Felix Baumgartner attempts record-breaking supersonic skydive today

Oct 9, 2012
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Felix Baumgartner attempts record-breaking supersonic skydive today

We've been following daredevil Felix Baumgartner and his Red Bull Stratos team as they prepare to attempt to break the speed of sound during a skydive from 23 miles above the Earth's surface. So far, Baumgartner and his team have successfully completed several test skydives from lower altitudes. Today is the day that Baumgartner will attempt to set the record for the highest skydive ever made.

Baumgartner will be carried to 23 miles above the surface of the earth using a massive helium-filled balloon attached to a pressurized capsule. When Baumgartner steps out of his capsule and plummets through the thin atmosphere at 120,000 feet his record setting skydive attempt will begin from higher than anyone else has ever traveled during a manned balloon flight.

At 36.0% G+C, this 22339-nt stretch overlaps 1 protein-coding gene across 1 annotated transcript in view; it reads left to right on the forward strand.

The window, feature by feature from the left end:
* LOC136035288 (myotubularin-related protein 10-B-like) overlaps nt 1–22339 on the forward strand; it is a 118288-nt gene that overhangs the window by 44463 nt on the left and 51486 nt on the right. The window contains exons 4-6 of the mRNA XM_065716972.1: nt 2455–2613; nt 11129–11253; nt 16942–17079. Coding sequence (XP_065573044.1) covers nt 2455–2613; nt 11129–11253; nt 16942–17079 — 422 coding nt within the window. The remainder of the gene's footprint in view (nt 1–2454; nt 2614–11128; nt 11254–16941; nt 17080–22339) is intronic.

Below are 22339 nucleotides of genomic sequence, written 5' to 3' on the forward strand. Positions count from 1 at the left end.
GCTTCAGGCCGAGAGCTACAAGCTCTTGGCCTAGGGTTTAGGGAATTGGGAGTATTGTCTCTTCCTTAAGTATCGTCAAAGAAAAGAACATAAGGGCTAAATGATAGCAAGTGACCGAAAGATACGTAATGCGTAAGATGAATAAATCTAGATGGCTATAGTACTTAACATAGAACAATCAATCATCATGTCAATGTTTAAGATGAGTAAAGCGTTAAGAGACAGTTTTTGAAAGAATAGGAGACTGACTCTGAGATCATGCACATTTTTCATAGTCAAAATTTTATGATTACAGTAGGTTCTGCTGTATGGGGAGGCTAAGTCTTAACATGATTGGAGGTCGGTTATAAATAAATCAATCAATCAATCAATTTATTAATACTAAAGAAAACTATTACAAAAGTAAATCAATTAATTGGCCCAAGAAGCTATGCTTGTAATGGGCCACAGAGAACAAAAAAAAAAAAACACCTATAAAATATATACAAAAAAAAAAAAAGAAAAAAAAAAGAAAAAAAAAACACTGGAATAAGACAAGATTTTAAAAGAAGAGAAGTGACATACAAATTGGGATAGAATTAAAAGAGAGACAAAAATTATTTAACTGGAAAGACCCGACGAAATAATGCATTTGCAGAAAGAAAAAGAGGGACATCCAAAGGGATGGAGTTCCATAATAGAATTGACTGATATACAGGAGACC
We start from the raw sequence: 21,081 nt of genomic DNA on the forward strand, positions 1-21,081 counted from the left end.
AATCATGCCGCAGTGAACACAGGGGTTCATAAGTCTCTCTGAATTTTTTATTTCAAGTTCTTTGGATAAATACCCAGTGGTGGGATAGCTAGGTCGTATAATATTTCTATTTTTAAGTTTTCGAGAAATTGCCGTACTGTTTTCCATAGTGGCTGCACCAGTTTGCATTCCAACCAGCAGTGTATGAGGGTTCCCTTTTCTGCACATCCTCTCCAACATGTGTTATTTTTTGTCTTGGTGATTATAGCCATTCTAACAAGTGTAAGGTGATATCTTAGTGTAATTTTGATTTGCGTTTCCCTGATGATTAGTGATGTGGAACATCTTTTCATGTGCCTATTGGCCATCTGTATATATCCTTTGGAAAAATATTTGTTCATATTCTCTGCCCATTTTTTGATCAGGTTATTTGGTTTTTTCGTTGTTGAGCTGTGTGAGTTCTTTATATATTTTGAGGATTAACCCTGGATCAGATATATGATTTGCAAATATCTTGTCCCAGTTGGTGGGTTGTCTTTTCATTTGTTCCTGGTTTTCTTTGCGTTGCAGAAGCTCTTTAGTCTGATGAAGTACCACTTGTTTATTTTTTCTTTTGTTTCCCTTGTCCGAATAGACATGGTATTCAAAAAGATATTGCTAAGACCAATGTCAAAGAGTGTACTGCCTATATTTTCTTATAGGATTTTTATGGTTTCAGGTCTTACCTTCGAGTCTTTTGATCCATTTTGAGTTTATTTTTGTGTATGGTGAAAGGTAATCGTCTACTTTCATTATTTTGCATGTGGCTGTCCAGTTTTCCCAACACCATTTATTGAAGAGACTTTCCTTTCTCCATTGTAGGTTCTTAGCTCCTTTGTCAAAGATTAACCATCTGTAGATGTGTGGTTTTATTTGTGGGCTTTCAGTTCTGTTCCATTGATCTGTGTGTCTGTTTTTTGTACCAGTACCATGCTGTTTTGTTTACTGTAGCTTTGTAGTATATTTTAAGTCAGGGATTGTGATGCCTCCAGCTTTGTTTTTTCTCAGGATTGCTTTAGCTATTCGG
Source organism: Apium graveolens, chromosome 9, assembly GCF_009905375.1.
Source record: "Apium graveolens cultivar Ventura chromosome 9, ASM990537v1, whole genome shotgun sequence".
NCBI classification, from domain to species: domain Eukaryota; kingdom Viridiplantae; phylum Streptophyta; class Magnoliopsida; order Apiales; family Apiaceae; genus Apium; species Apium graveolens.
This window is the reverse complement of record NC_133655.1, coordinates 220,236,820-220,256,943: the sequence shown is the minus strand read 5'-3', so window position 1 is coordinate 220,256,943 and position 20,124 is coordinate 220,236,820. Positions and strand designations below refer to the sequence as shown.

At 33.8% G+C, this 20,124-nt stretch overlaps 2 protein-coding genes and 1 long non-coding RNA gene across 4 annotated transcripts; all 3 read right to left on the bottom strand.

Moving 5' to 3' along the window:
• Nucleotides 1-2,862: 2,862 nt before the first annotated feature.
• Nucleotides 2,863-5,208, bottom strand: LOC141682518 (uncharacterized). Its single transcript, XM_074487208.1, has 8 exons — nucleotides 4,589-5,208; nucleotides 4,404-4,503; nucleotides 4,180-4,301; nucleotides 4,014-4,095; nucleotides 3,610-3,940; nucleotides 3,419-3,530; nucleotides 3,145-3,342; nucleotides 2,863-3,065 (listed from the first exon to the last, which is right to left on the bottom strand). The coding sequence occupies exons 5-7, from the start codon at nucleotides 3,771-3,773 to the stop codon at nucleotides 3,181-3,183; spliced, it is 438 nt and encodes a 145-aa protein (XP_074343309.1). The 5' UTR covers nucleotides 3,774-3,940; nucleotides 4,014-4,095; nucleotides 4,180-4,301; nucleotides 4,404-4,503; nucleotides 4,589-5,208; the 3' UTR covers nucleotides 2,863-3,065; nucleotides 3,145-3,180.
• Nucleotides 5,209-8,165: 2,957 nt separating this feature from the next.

It will take Baumgartner approximately two hours to reach 120,000 feet. The special pressure suit that Baumgartner will wear is packed with sensors that will log relevant data allowing the Federation Aeronautique Internationale, the organization that governs air sports in aviation records, to determine whether Baumgartner has set a new record. In addition to the required sensors, the custom pressure suit will protect Baumgartner from the frigid air temperatures and the lack of oxygen.

Baumgartner also has five cameras attached to the suit, a GPS tracking device, a voice transmitter, and receiver allowing him to communicate with the team. Baumgartner will be jumping near Roswell New Mexico with the festivities starting at about 5:30 AM Pacific today. Baumgartner and his team believe that he will need to reach about 690 mph while at high altitude to break the speed of sound.

Live skydive video:

[via CNET]


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